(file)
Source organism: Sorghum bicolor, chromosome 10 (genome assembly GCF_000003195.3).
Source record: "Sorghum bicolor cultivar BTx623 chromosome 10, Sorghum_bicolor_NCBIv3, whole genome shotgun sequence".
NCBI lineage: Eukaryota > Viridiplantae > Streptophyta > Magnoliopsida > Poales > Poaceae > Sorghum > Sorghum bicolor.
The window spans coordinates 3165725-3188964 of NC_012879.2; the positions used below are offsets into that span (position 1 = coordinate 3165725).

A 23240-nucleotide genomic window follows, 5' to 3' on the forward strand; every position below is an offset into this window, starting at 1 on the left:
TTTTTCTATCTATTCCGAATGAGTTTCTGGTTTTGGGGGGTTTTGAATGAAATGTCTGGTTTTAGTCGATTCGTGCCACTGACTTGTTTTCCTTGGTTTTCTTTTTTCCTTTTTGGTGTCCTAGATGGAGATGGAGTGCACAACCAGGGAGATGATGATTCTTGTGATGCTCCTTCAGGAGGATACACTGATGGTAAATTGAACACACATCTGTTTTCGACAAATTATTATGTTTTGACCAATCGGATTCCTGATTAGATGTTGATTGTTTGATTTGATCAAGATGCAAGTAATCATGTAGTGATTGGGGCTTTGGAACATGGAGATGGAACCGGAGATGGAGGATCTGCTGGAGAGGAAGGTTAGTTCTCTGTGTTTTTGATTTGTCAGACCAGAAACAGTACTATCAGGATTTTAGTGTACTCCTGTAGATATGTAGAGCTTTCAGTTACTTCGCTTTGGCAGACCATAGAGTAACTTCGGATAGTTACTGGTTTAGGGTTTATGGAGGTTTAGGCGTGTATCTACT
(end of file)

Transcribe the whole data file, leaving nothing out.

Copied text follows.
Source organism: Sorghum bicolor, chromosome 10 (genome assembly GCF_000003195.3).
Source record: "Sorghum bicolor cultivar BTx623 chromosome 10, Sorghum_bicolor_NCBIv3, whole genome shotgun sequence".
NCBI lineage: Eukaryota > Viridiplantae > Streptophyta > Magnoliopsida > Poales > Poaceae > Sorghum > Sorghum bicolor.
The window spans coordinates 3165725-3188964 of NC_012879.2; the positions used below are offsets into that span (position 1 = coordinate 3165725).

A 23240-nucleotide genomic window follows, 5' to 3' on the forward strand; every position below is an offset into this window, starting at 1 on the left:
TTTTTCTATCTATTCCGAATGAGTTTCTGGTTTTGGGGGGTTTTGAATGAAATGTCTGGTTTTAGTCGATTCGTGCCACTGACTTGTTTTCCTTGGTTTTCTTTTTTCCTTTTTGGTGTCCTAGATGGAGATGGAGTGCACAACCAGGGAGATGATGATTCTTGTGATGCTCCTTCAGGAGGATACACTGATGGTAAATTGAACACACATCTGTTTTCGACAAATTATTATGTTTTGACCAATCGGATTCCTGATTAGATGTTGATTGTTTGATTTGATCAAGATGCAAGTAATCATGTAGTGATTGGGGCTTTGGAACATGGAGATGGAACCGGAGATGGAGGATCTGCTGGAGAGGAAGGTTAGTTCTCTGTGTTTTTGATTTGTCAGACCAGAAACAGTACTATCAGGATTTTAGTGTACTCCTGTAGATATGTAGAGCTTTCAGTTACTTCGCTTTGGCAGACCATAGAGTAACTTCGGATAGTTACTGGTTTAGGGTTTATGGAGGTTTAGGCGTGTATCTACT